While the Yankees JV team dropped two games in Toronto, there are more serious matters transpiring around baseball. The Cubs and the A's played themselves out of the playoffs. The Giants are hanging on by a thread after a devastating loss to their arch rivals in Los Angeles yesterday. So while things are looking up in Los Angeles for both the Dodgers and the Angels, I'm been more consumed with the failures in the Bay Area and the Windy City. (I am pleased for Jon Weisman and the Dodgers fans, less excited for the Angels fans, simply because I don't like Anahiem...still, if they wind up playing Boston, that should be some kind of serious.) Maybe it's because, like Roger Angell says, baseball, like life, is more about failure, about losing rather than winning. It's funny, but more than anything, I'm feeling for my fellow team-oriented bloggers. Down goes Ruz and Alex, there goes Athletics Nations, and Mark and Elephants in Oakland...John Perricone is teetering.
I can only imagine how difficult it must be for fans of the Cubs and A's who watched their team's bullpens let them down this past week. (Of course, both teams had other problems, but the bullpen disasters are tangible and dramatic from a distance.) I've tried to put myself in their shoes and ask how would I be feeling if this were the Yankees? Man, as much as I can empathize with a Chicago fan, there is no way I'm presumptuous enough to suggest I know how they feel. There is just no way. But if anything, following the fates of the Cubs and A's closely the past week has made me feel a whole lot better about the Yanks, who have a shaky bullpen themselves. Hey, at least the Bombers are still playing. No matter what happens in the playoffs, at least they've got an opportunity to entertain us, or break our hearts--or like in 2001, both. At this point, every game (excluding today's regular season finale, of course) is gravy, every win is something to savor.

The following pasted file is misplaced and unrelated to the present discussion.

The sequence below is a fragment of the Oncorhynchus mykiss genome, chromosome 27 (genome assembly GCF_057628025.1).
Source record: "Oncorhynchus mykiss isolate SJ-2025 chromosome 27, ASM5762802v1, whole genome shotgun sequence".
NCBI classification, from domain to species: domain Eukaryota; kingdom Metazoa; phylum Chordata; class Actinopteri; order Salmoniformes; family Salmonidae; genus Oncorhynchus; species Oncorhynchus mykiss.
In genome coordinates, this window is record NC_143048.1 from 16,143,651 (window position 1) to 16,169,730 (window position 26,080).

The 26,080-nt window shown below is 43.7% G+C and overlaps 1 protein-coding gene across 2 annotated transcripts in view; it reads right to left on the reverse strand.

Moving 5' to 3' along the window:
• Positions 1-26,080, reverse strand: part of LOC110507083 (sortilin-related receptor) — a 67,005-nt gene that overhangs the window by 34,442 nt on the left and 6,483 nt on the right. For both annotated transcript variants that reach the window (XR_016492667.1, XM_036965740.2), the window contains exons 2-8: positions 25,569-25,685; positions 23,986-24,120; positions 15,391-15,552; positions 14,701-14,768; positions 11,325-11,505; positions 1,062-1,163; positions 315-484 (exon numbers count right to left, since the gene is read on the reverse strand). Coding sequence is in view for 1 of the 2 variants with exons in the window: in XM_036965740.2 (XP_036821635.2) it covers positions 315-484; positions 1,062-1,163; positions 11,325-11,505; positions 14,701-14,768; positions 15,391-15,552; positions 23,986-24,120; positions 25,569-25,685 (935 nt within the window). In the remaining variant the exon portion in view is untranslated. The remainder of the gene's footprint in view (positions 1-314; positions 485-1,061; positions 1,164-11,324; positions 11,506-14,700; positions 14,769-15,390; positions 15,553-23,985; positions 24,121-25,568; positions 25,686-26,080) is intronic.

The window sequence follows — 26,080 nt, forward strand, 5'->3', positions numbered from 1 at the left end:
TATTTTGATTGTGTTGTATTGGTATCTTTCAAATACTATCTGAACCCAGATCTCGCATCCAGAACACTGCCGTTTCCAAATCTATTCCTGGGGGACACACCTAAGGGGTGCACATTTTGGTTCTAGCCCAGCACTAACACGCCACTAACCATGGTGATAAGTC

El Duque wasn't effective on Friday night and there is no telling if his shoulder will hold up enough to get him through a post-season start. However, Kevin Brown pitched well enough last night for him to be a suitable replacement. Mariano Rivera also threw a scoreless inning yesterday, which brought his season ERA to 1.94. Unless he pitches again this afternoon and get's lit up, he'll end the season with an ERA under 2.00. And that's a small, good thing.